India being a developing country is struggling to provide health care services for a large dispersed, mainly rural, and inaccessible population with a high fertility rate. With the efforts of NITI Aayog, as many as five islands of Andaman and Nicobar group of islands have been identified for sustainable development. For improving air connectivity, necessary actions have been taken to make Diglipur Airport operational for civilian aircraft, which is now ready to use.[6]

In this study, 86% of deaths occurred in the postpartum period. This is consistent with the findings documented by other studies.[7222325] Some complications may appear during labor or postpartum period, hence intense monitoring is needed in the fourth stage of labor and the postpartum period.

Admission to death interval analysis showed that 32% of women expired within the first 24 h of admission, whereas 50% of women died after a week of admission to the hospital. The findings are in accordance with the study done by Shobha G et al.,[7] where 41% of women expired within a week. In contrast, another study revealed 60% of deaths occurring within the first 20 h.[21]

As far as the causes are concerned, 78.57% of maternal deaths in our study were due to direct obstetrical causes and 21.43% due to indirect causes. Among the direct causes of death, the majority were due to hemorrhage (45.45%) followed by HDP (27.27%). Hemorrhage was also the leading cause of maternal death in other Indian studies.[212627] However, there are few exceptions where equal contribution by hemorrhage and eclampsia has been reported,[14] while HDP was found to be the major cause of maternal mortality in some studies.[2829] A recent study also assessed the national and regional trends and causes-specific distribution of maternal mortality in India. The authors concluded that the leading causes of maternal death were obstetric hemorrhage (47%; higher in poorer states), pregnancy-related infection (12%), and HDP (7%).[30]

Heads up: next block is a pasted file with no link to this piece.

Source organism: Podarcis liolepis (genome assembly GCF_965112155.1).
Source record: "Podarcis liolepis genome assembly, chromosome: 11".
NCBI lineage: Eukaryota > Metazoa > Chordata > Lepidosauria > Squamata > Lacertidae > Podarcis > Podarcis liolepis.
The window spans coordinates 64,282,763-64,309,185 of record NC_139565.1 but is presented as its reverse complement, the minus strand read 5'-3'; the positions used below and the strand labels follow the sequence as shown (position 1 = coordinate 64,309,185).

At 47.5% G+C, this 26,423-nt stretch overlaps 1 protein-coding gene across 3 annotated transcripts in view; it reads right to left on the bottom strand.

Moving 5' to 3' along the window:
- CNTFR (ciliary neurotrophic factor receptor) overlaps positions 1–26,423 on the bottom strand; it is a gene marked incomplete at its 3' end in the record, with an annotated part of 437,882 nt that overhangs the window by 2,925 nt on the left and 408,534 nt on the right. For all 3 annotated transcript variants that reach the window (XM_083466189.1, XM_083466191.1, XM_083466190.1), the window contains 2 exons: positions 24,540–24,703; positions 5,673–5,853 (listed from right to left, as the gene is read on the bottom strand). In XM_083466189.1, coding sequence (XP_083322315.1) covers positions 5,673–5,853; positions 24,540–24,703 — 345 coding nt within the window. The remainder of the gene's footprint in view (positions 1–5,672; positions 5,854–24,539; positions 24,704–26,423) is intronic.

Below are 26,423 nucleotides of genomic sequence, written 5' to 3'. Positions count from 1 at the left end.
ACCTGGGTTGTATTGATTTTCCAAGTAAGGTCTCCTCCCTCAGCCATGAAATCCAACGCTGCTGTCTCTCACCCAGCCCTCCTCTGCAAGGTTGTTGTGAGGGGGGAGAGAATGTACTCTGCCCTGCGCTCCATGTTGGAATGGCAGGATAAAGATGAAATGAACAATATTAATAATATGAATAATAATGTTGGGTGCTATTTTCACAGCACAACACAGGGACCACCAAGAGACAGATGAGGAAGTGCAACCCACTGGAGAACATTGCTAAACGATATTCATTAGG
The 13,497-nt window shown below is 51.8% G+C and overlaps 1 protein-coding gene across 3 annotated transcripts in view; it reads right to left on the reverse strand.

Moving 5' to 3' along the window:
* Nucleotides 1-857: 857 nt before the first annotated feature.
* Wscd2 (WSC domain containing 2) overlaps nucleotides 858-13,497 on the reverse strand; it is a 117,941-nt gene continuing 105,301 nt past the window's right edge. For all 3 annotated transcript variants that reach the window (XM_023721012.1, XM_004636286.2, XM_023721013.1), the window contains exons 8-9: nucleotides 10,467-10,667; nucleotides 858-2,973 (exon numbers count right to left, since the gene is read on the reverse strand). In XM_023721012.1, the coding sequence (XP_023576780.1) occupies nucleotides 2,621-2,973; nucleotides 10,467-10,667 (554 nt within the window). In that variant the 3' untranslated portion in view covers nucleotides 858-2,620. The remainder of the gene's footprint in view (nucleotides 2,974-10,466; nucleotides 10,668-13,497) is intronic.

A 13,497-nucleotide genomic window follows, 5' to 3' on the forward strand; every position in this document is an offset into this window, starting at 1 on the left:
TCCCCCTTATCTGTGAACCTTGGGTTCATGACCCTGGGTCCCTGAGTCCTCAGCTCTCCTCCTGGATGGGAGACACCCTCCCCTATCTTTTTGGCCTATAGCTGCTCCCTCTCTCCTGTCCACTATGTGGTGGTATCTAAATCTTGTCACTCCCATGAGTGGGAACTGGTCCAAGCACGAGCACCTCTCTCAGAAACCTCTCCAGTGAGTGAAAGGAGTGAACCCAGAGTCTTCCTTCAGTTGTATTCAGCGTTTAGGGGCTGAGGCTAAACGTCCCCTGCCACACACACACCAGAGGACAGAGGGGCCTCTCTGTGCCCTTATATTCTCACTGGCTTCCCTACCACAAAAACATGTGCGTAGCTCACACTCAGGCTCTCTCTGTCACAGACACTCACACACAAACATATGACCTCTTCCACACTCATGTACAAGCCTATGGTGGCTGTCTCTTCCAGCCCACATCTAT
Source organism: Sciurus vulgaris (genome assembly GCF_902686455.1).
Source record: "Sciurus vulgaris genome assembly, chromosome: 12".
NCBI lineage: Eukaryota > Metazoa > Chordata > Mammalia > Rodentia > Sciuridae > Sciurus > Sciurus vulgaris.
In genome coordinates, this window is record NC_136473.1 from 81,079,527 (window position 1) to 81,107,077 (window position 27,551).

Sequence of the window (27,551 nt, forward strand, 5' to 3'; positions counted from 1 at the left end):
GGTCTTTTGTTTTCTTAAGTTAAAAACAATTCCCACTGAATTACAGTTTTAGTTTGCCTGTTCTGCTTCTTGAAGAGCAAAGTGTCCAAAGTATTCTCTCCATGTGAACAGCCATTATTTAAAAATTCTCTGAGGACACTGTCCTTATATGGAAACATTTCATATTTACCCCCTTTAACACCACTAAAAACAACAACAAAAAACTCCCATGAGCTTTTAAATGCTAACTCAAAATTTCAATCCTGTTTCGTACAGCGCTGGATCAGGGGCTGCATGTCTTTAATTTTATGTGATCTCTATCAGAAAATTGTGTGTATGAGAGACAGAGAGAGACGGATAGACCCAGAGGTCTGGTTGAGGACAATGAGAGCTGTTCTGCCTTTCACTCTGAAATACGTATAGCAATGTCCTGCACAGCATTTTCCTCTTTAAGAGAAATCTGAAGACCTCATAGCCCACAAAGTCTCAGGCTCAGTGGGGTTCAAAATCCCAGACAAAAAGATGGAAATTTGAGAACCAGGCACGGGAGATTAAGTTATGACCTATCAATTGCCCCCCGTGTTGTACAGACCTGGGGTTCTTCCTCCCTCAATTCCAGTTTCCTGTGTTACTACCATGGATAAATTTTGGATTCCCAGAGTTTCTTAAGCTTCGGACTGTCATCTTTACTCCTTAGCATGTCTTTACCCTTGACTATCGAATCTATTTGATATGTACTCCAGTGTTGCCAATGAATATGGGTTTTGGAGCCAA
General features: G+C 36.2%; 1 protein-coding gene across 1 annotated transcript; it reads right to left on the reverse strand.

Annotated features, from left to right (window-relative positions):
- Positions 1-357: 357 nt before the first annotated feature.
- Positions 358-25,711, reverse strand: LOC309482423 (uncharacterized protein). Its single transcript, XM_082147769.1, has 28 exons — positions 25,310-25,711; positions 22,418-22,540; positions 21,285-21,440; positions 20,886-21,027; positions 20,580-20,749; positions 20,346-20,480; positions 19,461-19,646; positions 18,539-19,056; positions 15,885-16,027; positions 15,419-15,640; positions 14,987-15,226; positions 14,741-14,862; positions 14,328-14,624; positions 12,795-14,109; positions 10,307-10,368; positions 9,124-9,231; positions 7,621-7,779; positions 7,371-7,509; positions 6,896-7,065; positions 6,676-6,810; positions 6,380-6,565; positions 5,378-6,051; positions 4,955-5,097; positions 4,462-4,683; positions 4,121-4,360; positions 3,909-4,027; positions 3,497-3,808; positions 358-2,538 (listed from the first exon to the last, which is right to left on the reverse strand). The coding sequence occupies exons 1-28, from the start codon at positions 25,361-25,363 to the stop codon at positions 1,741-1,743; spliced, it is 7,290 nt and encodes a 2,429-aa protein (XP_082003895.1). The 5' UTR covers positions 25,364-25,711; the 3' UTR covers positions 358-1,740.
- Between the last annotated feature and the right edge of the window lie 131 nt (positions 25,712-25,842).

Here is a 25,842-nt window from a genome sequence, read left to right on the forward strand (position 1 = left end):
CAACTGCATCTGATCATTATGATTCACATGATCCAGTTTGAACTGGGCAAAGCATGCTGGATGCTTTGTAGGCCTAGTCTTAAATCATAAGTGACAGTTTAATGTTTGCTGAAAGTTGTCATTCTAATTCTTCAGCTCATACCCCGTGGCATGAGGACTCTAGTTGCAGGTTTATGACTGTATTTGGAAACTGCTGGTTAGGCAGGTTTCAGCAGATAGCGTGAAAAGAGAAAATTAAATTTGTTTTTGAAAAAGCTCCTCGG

On analyzing our dataset, we observed that early detection of preeclampsia, optimum monitoring, use of antihypertensives and magnesium sulphate, as well as timely referral and delivery could have helped reduce the incidence. The newer risk prediction models for adverse outcomes of preeclampsia have recently come up which could decrease the frequency of deaths due to HDP. The miniPIERS (Preeclampsia Integrated Estimate of RiSk) model is a simple tool to identify women at risk of death or major complications of preeclampsia who need immediate intervention.[31] It is based only on maternal clinical symptoms and signs and does not rely on laboratory parameters, hence can be implemented in use at PHCs also. The primary care physicians can be trained to apply these models practically and implement in their day to day practice.